We Love Rsyslog

Every day we’re growing to appreciate rsyslog more as we scale up. Yesterday I captured this shot of iptraf running on one of our event routing hosts. 158mbit/s in and 583mbit/s out for a combined total of 740mbit/s of traffic being handled by a single rsyslog server. The server is both filtering and routing by various message properties. At this rate of traffic the hardware isn’t even breaking a sweat. We realize we’re a bit off the beaten path with our use of rsyslog for message routing at AK. This screen capture is part of the story as to why:

rsyslog routing some serious traffic

Batch Acknowledged Pipelines with ZeroMQ

ZeroMQParallel processing with a task ventilator is a common pattern with ZeroMQ.  The basics of this pattern are outlined in the “Divide and Conquer” section of the ZeroMQ guide.  The pattern consists of the following components:

  • A task ventilator that produces tasks.
  • A number of workers that do the processing work.
  • A sink that collects results from the worker processes.

This pattern works wonderfully as long as your consumers can outpace your producers. If you start producing tasks faster than you can process them, then messages will start backing up in ZeroMQ socket queues.  This will drive the memory utilization of the processes up, make a clean shutdown of the distributed processing system difficult, and result in a sizeable number of messages lost in the event of a crash.  This can be avoided by using ZMQ_REP and ZMQ_REQ sockets, but in that case you lose the speed advantage of a pipeline pattern.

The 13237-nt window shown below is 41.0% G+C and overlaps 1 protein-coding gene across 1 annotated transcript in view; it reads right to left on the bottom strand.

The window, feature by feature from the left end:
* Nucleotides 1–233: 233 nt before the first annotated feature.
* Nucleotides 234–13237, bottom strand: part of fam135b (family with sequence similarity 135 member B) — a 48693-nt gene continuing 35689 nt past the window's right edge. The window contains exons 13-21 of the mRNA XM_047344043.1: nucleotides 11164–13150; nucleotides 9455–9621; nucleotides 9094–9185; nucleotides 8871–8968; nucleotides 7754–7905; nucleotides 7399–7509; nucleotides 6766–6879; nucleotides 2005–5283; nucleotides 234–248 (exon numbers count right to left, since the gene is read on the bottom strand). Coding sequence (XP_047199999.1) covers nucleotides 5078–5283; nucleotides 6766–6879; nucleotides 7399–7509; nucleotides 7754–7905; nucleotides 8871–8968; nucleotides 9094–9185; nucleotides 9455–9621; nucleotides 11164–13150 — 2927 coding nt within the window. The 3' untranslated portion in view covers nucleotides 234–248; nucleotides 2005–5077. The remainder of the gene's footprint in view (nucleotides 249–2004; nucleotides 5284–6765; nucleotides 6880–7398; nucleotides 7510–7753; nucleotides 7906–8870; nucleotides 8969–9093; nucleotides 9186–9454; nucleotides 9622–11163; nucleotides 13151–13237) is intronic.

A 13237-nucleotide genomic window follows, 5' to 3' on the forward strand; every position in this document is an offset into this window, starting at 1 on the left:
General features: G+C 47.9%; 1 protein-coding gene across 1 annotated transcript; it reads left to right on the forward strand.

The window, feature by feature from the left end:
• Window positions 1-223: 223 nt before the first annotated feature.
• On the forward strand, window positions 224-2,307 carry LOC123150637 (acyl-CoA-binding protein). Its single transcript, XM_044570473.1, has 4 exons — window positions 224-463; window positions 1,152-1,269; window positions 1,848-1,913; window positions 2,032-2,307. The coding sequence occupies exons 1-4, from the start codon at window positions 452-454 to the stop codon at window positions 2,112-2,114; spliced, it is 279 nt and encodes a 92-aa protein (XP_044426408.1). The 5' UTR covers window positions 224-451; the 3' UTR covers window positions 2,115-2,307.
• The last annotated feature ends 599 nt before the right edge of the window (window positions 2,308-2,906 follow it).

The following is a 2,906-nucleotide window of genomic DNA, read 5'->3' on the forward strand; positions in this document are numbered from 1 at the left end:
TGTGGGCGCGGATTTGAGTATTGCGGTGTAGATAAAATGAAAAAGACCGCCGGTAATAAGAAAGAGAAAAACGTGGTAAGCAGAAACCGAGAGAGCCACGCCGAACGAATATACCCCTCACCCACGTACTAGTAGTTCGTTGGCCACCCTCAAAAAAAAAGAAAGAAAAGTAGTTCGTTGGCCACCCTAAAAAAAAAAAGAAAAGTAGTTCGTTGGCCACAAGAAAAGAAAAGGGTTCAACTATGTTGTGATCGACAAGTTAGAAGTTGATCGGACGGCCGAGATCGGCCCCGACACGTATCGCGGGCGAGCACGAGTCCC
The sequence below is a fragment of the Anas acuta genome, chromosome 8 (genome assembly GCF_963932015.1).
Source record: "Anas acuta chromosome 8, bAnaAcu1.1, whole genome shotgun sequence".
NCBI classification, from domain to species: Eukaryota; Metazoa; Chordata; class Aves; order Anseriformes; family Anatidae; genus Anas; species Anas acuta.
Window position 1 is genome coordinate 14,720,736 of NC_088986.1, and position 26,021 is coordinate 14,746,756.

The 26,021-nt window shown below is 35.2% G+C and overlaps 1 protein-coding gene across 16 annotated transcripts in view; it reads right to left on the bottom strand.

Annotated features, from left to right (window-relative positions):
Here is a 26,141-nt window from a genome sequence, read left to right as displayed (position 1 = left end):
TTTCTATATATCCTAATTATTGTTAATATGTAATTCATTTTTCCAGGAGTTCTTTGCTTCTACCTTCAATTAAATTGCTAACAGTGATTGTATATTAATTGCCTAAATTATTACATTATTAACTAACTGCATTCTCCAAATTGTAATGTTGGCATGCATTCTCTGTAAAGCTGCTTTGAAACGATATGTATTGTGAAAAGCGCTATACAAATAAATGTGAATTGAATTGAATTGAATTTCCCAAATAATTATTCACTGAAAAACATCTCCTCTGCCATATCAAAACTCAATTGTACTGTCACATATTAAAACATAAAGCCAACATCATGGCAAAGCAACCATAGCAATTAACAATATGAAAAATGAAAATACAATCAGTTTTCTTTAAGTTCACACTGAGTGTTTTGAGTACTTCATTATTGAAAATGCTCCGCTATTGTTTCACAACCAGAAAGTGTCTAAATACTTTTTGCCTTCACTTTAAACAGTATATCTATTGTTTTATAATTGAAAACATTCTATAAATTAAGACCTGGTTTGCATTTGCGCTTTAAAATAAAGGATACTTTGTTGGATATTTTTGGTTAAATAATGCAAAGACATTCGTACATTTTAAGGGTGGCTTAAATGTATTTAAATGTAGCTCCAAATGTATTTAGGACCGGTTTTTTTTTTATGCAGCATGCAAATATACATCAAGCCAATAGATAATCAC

To maintain the speed of a pipeline pattern while allowing for some control over the number of messages in flight at any given time, we can add batch acknowledgements to the basic ventilator / worker / sink pattern.  Accomplishing this only requires a few minor changes:

  • Add a pull socket to the ventilator for receiving acknowledgements
  • Add a push socket to the manager for sending acknowledgements
  • Add a batch size variable

So without further ado, let’s dive into some code.  I’m going to keep things simple for this example.  I’ll define a function for the ventilator, a function for the worker, and a function for the sink.  These will be started using multiprocessing.Process. For any Java programmers in the audience: Python has first class functions.  There is no requirement to wrap a function in a class.